If you are 'old' you will surely be familiar with the pre 2019 definition of 'Lost Ball'.
The new version says
Lost/1 – Ball May Not Be Declared Lost
A player may not make a ball lost by a declaration. A ball is lost only when it has not been found within three minutes after the player or his or her caddie or partner begins to search for it.
For example, a player searches for his or her ball for two minutes, declares it lost and walks back to play another ball. Before the player puts another ball in play, the original ball is found within the three-minute search time. Since the player may not declare his or her ball lost, the original ball remains in play.
Plumbrook is short and none too difficult. But a fun course to play and go try to hit bombs all day. If you really play it to score (For me long irons or fairway woods off the tees for well placed pitch and chip in opportunities) it can be an easy course to score on. Greens are usually in good shape and roll true. I lived very close to Chandler Park until I got married in '91 at the age of 32. I used to play 9 in the morning on my way to work on those long days close to the summer solstice.
How to get rid of the stuff, that is the question I have. I don't feel like just throwing out my stuff but the thought of selling, packaging and shipping is not appealing. Plus I don't think my stuff is worth anything really. At last count I had 11 putters, 6 drivers, three sets of irons, and an untold number of wedges, chippers, hybrids, etc. Is there a place you can donate to?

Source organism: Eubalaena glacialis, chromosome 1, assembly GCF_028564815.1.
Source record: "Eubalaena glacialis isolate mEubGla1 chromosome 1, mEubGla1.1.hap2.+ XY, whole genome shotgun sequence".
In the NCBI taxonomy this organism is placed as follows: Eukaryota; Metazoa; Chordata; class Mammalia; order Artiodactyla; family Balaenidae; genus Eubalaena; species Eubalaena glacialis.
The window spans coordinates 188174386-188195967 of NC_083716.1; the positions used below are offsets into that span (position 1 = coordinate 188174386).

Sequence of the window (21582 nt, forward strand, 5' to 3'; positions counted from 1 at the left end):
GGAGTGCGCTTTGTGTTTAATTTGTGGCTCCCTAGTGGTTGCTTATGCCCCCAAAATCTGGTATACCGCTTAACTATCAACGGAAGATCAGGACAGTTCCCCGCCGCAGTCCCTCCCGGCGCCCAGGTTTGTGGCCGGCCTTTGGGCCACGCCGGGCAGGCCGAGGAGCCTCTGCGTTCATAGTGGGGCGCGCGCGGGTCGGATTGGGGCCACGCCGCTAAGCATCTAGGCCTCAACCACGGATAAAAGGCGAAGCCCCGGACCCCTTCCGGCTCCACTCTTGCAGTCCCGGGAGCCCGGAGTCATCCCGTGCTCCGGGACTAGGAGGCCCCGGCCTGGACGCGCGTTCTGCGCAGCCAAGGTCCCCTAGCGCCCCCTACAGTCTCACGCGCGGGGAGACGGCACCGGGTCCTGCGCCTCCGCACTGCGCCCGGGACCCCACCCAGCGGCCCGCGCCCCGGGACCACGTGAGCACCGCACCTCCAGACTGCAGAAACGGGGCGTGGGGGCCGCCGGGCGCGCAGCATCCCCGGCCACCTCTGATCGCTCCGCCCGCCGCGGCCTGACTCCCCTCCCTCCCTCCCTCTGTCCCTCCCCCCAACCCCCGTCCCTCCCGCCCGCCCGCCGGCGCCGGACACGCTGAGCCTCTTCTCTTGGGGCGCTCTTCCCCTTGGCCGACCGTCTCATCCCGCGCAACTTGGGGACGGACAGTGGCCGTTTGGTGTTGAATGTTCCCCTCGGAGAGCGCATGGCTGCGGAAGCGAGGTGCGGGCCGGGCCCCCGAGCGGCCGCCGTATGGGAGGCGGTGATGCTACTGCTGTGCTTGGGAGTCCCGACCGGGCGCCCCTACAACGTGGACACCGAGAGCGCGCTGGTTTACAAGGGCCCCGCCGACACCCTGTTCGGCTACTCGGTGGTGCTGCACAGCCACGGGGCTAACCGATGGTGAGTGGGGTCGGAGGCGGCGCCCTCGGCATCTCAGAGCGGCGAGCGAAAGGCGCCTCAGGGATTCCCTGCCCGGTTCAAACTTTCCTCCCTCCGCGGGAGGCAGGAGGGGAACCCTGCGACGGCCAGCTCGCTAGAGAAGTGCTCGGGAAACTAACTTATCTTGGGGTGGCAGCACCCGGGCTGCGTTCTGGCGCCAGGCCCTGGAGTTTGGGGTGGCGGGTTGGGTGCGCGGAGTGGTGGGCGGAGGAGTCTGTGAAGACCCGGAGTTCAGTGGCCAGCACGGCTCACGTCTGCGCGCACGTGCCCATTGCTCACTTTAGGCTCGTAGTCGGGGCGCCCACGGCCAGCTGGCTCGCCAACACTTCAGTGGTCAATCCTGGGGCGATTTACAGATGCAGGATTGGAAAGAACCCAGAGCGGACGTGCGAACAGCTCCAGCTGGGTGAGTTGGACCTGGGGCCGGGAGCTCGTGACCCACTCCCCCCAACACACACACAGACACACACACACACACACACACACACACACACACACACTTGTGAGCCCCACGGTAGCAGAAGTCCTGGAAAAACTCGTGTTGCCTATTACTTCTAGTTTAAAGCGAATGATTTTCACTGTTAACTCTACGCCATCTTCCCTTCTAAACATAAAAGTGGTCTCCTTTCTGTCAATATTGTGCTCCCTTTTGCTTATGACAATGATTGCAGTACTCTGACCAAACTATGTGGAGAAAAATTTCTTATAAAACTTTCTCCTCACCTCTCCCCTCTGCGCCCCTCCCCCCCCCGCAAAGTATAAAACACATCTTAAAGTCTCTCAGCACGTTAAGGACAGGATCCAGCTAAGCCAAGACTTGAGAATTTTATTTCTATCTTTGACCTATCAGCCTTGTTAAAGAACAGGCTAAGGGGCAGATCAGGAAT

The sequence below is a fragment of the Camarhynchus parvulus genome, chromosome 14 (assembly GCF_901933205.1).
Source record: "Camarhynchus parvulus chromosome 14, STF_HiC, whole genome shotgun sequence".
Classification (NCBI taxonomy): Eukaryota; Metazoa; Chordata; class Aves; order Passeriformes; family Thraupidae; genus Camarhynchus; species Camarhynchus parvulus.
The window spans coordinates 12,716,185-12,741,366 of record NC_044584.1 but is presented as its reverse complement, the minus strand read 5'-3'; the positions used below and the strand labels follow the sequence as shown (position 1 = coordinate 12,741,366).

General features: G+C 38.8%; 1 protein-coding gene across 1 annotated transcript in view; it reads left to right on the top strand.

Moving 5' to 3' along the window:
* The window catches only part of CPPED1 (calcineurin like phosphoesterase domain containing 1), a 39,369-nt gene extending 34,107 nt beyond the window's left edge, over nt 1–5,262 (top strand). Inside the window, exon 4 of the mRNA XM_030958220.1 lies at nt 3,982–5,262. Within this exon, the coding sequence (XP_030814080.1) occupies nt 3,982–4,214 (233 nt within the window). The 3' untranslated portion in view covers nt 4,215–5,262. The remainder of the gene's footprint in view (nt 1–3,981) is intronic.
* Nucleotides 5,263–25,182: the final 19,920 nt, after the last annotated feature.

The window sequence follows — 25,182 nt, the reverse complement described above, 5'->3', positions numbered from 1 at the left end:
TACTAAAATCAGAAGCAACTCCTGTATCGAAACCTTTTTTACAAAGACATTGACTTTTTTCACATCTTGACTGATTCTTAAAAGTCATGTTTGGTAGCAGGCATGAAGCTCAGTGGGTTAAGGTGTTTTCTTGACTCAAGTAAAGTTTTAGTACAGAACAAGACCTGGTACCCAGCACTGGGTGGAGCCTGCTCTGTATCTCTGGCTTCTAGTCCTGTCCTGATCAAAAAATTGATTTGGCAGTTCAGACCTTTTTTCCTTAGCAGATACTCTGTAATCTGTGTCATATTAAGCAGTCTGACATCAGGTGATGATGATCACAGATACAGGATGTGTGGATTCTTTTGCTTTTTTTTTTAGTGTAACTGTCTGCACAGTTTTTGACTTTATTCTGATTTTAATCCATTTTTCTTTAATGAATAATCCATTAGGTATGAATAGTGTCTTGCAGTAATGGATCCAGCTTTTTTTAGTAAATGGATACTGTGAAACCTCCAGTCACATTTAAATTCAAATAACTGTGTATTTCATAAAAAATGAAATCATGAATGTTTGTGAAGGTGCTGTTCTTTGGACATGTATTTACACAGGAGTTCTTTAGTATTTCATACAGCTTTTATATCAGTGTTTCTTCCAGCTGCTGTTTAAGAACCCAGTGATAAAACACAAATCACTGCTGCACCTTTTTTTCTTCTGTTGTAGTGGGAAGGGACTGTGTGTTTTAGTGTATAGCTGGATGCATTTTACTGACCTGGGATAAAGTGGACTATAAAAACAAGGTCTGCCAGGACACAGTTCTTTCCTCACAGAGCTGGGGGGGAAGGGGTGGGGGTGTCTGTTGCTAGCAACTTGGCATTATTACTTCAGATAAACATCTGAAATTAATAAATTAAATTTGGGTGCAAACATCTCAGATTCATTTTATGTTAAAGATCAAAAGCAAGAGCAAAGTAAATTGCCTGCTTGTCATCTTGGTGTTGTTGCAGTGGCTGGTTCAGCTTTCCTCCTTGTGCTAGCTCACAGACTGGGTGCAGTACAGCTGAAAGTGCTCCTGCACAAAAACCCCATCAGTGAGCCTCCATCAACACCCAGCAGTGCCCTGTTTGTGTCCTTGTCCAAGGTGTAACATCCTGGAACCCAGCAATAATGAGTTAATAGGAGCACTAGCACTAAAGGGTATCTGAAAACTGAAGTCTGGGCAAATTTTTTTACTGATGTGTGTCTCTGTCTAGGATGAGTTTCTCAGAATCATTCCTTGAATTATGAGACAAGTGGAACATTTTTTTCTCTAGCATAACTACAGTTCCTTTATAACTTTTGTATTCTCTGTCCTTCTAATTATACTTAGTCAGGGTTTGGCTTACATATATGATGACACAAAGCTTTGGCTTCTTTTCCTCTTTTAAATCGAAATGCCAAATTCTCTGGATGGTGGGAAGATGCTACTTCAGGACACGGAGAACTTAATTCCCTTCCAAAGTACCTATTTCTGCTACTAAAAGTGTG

Here is a video on "Custom Wedge Shafts" you may find interesting:
The whole question of High Launch vs Low Launch shafts generally applies to driver fittings; here are two videos on that subject you may find interesting:
With respect to my wedge game and testing etc.; I have found minor differences as far as launch angle (measured on a GCQuad) with various stock shafts found on off the rack wedges from the major manufacturers. For me the biggest impact on launch conditions is my delivery of the club head to the ball at impact. A long time ago I had picked up the following tip for hitting a low trajectory shot (I cannot recall where and from who this originated). Called the 2-2-2 setup. Grip two inches down; place the ball back 2 in from normal; pull your front foot back 2 inches. Generally when i use this technique it is with a 1/2 (9 o'clock?) to 3/4 swing (10:30?). Oftentimes I will use this swing with the driver as my "fairway finder" into the wind or with a cross-wind; also when having to keep it low because of a tree. I use it a lot on approach shots into the wind or a cross wind.